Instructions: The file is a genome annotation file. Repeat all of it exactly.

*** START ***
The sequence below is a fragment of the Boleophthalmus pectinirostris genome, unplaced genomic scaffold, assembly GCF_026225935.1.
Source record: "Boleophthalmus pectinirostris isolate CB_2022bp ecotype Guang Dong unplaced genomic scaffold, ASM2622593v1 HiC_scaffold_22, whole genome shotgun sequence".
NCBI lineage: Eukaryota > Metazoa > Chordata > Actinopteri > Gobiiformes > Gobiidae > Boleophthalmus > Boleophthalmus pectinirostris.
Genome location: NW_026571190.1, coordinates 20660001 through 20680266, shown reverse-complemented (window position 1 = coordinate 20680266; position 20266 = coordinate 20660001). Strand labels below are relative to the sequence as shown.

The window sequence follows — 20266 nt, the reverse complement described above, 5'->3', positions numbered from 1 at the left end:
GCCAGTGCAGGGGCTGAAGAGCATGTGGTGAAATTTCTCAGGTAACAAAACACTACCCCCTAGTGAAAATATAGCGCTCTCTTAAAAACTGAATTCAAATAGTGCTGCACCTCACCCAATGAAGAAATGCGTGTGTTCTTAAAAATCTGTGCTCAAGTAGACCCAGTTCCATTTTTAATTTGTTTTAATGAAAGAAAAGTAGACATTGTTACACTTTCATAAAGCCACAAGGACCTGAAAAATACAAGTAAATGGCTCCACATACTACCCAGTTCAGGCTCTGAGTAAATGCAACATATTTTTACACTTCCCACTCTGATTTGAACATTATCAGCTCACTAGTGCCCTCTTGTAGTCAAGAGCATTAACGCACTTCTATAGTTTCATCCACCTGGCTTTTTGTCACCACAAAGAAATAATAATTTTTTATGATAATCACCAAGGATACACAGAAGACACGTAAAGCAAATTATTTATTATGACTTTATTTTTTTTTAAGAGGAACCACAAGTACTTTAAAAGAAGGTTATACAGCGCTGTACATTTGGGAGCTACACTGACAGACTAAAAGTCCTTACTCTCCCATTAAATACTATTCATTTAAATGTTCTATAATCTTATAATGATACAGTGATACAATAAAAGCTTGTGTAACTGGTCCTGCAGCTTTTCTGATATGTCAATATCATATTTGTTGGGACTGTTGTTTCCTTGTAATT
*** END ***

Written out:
The sequence below is a fragment of the Boleophthalmus pectinirostris genome, unplaced genomic scaffold, assembly GCF_026225935.1.
Source record: "Boleophthalmus pectinirostris isolate CB_2022bp ecotype Guang Dong unplaced genomic scaffold, ASM2622593v1 HiC_scaffold_22, whole genome shotgun sequence".
NCBI lineage: Eukaryota > Metazoa > Chordata > Actinopteri > Gobiiformes > Gobiidae > Boleophthalmus > Boleophthalmus pectinirostris.
Genome location: NW_026571190.1, coordinates 20660001 through 20680266, shown reverse-complemented (window position 1 = coordinate 20680266; position 20266 = coordinate 20660001). Strand labels below are relative to the sequence as shown.

The window sequence follows — 20266 nt, the reverse complement described above, 5'->3', positions numbered from 1 at the left end:
GCCAGTGCAGGGGCTGAAGAGCATGTGGTGAAATTTCTCAGGTAACAAAACACTACCCCCTAGTGAAAATATAGCGCTCTCTTAAAAACTGAATTCAAATAGTGCTGCACCTCACCCAATGAAGAAATGCGTGTGTTCTTAAAAATCTGTGCTCAAGTAGACCCAGTTCCATTTTTAATTTGTTTTAATGAAAGAAAAGTAGACATTGTTACACTTTCATAAAGCCACAAGGACCTGAAAAATACAAGTAAATGGCTCCACATACTACCCAGTTCAGGCTCTGAGTAAATGCAACATATTTTTACACTTCCCACTCTGATTTGAACATTATCAGCTCACTAGTGCCCTCTTGTAGTCAAGAGCATTAACGCACTTCTATAGTTTCATCCACCTGGCTTTTTGTCACCACAAAGAAATAATAATTTTTTATGATAATCACCAAGGATACACAGAAGACACGTAAAGCAAATTATTTATTATGACTTTATTTTTTTTTAAGAGGAACCACAAGTACTTTAAAAGAAGGTTATACAGCGCTGTACATTTGGGAGCTACACTGACAGACTAAAAGTCCTTACTCTCCCATTAAATACTATTCATTTAAATGTTCTATAATCTTATAATGATACAGTGATACAATAAAAGCTTGTGTAACTGGTCCTGCAGCTTTTCTGATATGTCAATATCATATTTGTTGGGACTGTTGTTTCCTTGTAATT